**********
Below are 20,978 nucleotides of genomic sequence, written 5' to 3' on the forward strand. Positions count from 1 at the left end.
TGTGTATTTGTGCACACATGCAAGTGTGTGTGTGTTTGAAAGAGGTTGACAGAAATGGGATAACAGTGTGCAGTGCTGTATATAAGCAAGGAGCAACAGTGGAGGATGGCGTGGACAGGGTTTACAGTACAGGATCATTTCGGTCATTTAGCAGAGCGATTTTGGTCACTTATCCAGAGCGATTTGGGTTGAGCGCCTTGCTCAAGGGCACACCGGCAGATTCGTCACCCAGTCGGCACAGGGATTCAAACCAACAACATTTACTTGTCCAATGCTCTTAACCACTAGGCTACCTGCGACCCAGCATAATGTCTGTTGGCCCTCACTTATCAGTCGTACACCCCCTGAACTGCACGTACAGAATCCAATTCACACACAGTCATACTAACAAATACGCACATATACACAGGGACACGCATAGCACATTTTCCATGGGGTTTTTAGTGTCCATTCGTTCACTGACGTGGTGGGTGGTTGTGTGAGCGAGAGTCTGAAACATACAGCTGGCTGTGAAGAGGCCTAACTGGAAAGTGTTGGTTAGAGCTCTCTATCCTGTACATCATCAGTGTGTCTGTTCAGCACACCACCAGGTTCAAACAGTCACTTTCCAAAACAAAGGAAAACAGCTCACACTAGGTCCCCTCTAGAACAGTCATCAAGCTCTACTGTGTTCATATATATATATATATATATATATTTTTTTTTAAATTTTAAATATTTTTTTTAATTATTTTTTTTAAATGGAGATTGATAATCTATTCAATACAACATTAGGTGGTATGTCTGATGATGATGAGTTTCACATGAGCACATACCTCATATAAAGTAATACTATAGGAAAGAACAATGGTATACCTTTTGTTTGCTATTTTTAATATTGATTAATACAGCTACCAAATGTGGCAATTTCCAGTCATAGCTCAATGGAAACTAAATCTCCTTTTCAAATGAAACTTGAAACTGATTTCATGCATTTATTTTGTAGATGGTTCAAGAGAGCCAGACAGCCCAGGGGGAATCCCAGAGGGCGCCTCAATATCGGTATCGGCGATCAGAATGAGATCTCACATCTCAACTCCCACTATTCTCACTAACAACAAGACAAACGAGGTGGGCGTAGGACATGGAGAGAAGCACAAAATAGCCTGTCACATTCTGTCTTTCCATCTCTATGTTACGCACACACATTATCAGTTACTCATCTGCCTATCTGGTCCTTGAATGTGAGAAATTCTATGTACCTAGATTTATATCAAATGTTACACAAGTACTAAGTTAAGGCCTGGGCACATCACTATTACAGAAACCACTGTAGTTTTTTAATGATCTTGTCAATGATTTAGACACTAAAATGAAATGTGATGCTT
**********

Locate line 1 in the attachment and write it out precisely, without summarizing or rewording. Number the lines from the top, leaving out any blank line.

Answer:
Below are 20,978 nucleotides of genomic sequence, written 5' to 3' on the forward strand. Positions count from 1 at the left end.